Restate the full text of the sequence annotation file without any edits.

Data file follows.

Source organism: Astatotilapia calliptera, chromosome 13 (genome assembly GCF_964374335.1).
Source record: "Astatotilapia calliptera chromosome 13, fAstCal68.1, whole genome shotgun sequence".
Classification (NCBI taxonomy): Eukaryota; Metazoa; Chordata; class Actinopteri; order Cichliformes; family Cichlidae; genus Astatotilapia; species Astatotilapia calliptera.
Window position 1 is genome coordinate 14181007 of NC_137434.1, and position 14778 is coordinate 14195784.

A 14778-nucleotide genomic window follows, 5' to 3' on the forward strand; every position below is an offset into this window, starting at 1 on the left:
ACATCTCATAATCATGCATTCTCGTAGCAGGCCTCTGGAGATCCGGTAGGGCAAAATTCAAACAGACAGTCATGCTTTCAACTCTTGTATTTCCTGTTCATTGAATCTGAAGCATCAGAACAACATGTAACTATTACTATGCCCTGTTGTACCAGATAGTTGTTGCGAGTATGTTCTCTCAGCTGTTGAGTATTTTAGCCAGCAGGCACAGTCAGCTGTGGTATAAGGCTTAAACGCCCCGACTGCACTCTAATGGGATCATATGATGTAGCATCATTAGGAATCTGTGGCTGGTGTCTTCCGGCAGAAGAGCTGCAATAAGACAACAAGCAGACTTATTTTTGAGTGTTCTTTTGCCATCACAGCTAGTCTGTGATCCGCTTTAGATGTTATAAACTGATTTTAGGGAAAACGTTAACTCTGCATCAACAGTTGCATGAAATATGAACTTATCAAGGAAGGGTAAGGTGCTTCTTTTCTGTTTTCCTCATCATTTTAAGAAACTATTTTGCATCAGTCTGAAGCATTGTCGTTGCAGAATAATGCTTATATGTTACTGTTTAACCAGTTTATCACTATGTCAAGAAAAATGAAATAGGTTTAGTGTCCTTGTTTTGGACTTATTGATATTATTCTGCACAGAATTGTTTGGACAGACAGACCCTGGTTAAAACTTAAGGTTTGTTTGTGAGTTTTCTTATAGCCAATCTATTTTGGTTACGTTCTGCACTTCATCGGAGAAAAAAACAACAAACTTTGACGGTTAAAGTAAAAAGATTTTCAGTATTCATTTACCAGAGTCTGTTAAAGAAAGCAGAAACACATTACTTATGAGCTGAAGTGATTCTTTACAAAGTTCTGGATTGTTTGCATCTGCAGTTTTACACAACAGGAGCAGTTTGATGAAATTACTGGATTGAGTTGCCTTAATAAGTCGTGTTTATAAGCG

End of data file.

Source organism: Astatotilapia calliptera, chromosome 13 (genome assembly GCF_964374335.1).
Source record: "Astatotilapia calliptera chromosome 13, fAstCal68.1, whole genome shotgun sequence".
Classification (NCBI taxonomy): Eukaryota; Metazoa; Chordata; class Actinopteri; order Cichliformes; family Cichlidae; genus Astatotilapia; species Astatotilapia calliptera.
Window position 1 is genome coordinate 14181007 of NC_137434.1, and position 14778 is coordinate 14195784.

A 14778-nucleotide genomic window follows, 5' to 3' on the forward strand; every position below is an offset into this window, starting at 1 on the left:
ACATCTCATAATCATGCATTCTCGTAGCAGGCCTCTGGAGATCCGGTAGGGCAAAATTCAAACAGACAGTCATGCTTTCAACTCTTGTATTTCCTGTTCATTGAATCTGAAGCATCAGAACAACATGTAACTATTACTATGCCCTGTTGTACCAGATAGTTGTTGCGAGTATGTTCTCTCAGCTGTTGAGTATTTTAGCCAGCAGGCACAGTCAGCTGTGGTATAAGGCTTAAACGCCCCGACTGCACTCTAATGGGATCATATGATGTAGCATCATTAGGAATCTGTGGCTGGTGTCTTCCGGCAGAAGAGCTGCAATAAGACAACAAGCAGACTTATTTTTGAGTGTTCTTTTGCCATCACAGCTAGTCTGTGATCCGCTTTAGATGTTATAAACTGATTTTAGGGAAAACGTTAACTCTGCATCAACAGTTGCATGAAATATGAACTTATCAAGGAAGGGTAAGGTGCTTCTTTTCTGTTTTCCTCATCATTTTAAGAAACTATTTTGCATCAGTCTGAAGCATTGTCGTTGCAGAATAATGCTTATATGTTACTGTTTAACCAGTTTATCACTATGTCAAGAAAAATGAAATAGGTTTAGTGTCCTTGTTTTGGACTTATTGATATTATTCTGCACAGAATTGTTTGGACAGACAGACCCTGGTTAAAACTTAAGGTTTGTTTGTGAGTTTTCTTATAGCCAATCTATTTTGGTTACGTTCTGCACTTCATCGGAGAAAAAAACAACAAACTTTGACGGTTAAAGTAAAAAGATTTTCAGTATTCATTTACCAGAGTCTGTTAAAGAAAGCAGAAACACATTACTTATGAGCTGAAGTGATTCTTTACAAAGTTCTGGATTGTTTGCATCTGCAGTTTTACACAACAGGAGCAGTTTGATGAAATTACTGGATTGAGTTGCCTTAATAAGTCGTGTTTATAAGCG